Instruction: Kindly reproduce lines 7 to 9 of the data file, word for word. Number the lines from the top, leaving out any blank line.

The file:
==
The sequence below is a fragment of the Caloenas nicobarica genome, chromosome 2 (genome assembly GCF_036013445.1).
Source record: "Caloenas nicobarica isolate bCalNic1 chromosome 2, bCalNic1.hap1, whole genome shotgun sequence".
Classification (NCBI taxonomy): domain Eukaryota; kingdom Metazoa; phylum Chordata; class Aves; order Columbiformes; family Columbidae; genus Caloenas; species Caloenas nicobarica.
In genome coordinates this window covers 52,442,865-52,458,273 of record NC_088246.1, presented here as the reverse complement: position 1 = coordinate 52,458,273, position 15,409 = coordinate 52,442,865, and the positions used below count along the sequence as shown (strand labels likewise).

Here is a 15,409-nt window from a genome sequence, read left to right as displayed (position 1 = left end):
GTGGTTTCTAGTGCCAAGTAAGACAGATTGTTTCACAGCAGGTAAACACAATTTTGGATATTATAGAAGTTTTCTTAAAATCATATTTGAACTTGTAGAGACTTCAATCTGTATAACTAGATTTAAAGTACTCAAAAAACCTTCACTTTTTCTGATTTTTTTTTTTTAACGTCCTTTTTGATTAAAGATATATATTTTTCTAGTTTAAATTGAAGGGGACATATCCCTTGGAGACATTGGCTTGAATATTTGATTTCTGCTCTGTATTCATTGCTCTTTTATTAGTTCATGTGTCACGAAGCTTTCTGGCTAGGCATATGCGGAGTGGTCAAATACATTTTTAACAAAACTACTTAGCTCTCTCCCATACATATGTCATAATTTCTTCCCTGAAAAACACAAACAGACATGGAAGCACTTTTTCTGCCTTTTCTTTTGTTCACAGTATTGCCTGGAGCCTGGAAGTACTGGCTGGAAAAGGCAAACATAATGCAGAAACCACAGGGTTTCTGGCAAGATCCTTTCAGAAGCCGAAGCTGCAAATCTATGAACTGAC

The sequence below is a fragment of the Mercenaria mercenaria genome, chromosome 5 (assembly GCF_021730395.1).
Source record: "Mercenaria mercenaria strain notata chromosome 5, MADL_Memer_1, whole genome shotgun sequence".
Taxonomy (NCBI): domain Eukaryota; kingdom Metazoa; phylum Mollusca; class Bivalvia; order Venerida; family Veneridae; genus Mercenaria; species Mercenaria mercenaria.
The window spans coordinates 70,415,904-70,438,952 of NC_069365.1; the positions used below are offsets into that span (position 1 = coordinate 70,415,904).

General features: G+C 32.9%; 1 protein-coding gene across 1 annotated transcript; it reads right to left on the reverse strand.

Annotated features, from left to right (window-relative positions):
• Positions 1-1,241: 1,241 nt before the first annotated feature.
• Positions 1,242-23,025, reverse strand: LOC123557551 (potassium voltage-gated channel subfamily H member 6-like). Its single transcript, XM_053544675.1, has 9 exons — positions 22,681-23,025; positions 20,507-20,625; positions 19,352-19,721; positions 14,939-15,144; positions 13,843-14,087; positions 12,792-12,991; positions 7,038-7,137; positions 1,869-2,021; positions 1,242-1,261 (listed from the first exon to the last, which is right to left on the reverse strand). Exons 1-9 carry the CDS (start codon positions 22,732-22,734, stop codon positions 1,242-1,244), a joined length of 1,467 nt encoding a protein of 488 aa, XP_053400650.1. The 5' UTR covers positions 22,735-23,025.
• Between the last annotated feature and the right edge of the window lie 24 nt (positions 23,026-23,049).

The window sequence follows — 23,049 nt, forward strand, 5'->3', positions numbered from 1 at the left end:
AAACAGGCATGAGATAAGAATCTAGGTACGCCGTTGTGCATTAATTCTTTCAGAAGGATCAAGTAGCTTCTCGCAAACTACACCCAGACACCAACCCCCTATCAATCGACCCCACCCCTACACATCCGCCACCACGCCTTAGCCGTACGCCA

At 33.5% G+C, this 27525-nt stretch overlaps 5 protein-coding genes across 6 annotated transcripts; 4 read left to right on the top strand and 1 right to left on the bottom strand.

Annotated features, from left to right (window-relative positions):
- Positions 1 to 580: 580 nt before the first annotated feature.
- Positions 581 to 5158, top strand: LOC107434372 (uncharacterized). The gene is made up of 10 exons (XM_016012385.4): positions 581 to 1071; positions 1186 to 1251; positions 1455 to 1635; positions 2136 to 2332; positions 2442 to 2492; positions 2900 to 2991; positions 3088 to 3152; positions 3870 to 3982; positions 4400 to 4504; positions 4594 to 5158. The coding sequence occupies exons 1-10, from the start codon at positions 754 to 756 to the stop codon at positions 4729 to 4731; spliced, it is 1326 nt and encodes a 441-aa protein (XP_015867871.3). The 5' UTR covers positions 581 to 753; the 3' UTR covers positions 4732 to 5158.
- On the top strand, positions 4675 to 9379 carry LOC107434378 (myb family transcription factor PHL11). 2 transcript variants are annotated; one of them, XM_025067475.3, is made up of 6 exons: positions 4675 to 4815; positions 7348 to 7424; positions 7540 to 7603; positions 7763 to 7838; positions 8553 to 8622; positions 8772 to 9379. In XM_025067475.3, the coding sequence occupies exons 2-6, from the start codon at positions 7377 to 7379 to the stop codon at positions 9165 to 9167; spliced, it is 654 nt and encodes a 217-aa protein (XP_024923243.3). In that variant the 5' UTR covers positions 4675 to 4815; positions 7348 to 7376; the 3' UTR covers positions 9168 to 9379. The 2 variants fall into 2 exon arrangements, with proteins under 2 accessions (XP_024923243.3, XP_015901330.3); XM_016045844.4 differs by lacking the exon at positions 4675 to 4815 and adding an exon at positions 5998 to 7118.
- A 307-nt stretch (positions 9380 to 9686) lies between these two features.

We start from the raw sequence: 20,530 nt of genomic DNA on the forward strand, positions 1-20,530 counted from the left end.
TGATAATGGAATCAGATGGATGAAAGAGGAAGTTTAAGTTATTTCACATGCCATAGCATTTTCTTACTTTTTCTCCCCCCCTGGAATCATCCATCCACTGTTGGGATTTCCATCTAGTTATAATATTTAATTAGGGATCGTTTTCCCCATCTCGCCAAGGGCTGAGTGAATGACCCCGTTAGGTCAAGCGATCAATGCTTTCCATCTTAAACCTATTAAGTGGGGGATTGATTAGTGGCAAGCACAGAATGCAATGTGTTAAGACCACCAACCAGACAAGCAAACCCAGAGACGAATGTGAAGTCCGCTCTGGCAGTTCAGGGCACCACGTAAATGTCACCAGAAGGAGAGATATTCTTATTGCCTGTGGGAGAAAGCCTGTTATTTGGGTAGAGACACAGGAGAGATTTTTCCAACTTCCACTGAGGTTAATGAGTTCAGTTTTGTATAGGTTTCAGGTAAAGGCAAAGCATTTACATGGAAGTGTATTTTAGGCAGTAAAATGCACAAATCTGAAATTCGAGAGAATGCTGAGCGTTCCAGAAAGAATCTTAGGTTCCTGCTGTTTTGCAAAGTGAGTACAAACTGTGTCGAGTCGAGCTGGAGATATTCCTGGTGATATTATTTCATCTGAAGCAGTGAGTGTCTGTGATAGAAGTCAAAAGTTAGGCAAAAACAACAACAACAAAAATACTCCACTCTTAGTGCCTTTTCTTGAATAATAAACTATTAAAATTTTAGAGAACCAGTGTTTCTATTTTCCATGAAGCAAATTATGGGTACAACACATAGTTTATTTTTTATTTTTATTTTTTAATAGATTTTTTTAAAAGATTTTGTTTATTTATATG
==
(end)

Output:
The sequence below is a fragment of the Mercenaria mercenaria genome, chromosome 5 (assembly GCF_021730395.1).
Source record: "Mercenaria mercenaria strain notata chromosome 5, MADL_Memer_1, whole genome shotgun sequence".
Taxonomy (NCBI): domain Eukaryota; kingdom Metazoa; phylum Mollusca; class Bivalvia; order Venerida; family Veneridae; genus Mercenaria; species Mercenaria mercenaria.